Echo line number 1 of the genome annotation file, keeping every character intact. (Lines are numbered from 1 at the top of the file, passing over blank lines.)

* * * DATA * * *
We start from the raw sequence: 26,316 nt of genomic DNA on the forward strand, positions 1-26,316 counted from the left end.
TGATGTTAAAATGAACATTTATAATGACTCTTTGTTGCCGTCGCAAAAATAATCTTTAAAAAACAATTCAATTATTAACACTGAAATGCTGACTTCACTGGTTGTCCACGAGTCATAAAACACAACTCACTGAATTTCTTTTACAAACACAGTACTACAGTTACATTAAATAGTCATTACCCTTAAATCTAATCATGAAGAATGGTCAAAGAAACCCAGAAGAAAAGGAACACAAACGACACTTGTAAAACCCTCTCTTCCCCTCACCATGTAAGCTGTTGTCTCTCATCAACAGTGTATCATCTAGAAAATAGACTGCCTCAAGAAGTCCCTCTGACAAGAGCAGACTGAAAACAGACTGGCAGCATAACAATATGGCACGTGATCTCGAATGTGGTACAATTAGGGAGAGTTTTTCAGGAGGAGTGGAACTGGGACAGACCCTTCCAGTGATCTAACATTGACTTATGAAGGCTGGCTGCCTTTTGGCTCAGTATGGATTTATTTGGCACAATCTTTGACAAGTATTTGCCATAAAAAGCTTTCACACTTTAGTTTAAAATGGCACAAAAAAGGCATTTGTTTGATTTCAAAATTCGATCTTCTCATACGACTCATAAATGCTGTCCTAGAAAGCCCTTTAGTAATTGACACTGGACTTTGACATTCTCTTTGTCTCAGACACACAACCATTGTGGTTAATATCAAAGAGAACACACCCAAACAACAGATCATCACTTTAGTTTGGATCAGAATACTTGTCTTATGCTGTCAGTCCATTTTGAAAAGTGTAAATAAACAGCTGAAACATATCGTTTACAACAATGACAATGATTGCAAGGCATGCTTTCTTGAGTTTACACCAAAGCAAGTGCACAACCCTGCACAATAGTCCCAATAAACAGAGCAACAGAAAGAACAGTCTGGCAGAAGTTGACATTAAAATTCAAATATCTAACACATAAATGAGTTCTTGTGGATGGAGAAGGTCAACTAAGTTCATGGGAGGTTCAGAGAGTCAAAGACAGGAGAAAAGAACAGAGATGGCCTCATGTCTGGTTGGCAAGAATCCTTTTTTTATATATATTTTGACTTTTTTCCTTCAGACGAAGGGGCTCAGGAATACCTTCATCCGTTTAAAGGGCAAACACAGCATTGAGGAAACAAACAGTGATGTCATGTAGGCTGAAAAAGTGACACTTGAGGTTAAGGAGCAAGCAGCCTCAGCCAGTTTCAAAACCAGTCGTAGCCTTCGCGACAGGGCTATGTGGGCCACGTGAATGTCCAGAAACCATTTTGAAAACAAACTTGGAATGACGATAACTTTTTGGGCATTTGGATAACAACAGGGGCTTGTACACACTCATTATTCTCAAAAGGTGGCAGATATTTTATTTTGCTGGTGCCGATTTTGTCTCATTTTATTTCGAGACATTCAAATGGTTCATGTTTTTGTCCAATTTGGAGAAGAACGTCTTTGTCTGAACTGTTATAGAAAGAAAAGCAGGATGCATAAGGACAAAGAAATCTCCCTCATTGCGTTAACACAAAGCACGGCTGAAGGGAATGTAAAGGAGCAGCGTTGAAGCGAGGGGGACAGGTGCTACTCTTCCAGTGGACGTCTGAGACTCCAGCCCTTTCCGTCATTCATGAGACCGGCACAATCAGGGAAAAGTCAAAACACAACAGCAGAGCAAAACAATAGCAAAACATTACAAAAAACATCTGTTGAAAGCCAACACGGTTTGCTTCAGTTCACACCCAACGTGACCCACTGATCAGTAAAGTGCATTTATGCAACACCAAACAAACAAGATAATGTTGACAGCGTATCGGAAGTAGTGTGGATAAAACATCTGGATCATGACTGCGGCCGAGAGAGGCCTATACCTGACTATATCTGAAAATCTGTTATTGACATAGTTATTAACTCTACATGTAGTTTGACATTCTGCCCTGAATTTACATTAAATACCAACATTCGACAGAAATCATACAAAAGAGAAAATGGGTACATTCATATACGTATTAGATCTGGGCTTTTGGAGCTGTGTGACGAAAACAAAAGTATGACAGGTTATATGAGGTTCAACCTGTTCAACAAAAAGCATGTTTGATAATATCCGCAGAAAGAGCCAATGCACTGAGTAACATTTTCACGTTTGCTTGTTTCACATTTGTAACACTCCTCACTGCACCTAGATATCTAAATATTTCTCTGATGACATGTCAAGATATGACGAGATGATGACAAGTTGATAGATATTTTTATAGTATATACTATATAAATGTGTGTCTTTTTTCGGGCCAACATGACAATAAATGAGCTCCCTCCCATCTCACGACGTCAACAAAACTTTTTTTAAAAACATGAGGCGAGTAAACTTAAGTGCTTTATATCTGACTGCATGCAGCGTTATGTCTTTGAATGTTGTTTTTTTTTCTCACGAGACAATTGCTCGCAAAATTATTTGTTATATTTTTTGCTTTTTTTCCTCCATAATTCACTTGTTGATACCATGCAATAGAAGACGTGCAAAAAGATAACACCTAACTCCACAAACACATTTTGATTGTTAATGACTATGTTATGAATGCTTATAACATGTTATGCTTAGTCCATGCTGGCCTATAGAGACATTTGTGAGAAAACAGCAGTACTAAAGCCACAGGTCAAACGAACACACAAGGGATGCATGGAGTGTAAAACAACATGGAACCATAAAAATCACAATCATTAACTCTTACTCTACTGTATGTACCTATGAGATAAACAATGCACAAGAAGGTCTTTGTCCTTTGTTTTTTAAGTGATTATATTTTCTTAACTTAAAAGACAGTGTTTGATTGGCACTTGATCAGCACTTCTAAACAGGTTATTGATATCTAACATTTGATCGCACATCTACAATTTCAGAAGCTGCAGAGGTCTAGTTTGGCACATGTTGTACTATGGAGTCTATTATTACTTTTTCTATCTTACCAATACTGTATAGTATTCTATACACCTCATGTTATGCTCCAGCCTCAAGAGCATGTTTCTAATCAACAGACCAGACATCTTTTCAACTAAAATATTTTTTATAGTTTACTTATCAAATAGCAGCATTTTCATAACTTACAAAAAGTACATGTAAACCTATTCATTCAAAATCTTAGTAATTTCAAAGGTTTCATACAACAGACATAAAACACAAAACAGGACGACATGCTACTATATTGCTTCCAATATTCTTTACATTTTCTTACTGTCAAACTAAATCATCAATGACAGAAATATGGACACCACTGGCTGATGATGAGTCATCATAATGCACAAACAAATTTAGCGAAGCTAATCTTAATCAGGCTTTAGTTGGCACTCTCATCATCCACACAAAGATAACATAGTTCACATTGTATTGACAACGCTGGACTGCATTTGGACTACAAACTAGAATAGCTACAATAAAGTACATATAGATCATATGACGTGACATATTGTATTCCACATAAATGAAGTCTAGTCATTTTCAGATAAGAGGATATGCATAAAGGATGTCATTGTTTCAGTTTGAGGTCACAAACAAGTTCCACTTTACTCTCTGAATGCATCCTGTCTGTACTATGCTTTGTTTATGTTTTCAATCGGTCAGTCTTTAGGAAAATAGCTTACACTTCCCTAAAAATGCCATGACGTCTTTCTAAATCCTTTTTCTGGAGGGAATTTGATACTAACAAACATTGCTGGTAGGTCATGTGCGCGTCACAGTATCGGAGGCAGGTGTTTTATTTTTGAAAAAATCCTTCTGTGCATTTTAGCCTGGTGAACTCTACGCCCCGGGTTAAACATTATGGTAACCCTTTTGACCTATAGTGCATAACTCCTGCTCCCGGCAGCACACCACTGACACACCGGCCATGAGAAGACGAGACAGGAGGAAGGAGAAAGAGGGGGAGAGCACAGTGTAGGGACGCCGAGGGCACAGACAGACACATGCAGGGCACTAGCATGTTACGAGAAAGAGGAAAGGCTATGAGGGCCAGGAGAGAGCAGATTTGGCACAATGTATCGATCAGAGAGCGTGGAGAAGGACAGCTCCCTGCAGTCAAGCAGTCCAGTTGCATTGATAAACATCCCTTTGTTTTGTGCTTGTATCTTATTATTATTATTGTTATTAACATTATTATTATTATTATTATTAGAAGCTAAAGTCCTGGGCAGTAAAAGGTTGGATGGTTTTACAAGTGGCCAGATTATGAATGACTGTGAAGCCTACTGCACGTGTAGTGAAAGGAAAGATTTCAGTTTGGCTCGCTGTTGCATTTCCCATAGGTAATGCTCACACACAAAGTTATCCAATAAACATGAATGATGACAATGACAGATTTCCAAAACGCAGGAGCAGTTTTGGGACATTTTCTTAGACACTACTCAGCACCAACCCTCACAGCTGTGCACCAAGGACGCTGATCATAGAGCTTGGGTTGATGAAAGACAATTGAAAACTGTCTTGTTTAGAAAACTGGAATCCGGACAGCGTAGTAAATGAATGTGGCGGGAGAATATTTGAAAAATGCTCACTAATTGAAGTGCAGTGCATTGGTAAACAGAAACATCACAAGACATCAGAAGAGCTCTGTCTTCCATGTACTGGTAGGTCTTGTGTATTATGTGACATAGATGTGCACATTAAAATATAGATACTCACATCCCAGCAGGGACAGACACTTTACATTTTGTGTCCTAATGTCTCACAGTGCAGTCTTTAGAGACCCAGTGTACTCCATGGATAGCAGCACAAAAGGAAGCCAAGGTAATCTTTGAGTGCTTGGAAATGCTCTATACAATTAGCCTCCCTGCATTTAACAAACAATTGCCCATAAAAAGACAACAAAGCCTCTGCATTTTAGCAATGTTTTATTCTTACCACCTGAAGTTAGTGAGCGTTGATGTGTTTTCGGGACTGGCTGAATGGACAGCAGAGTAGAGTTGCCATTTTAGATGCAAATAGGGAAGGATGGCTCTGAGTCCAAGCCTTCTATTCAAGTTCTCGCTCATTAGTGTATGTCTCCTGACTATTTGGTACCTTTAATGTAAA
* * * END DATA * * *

We start from the raw sequence: 26,316 nt of genomic DNA on the forward strand, positions 1-26,316 counted from the left end.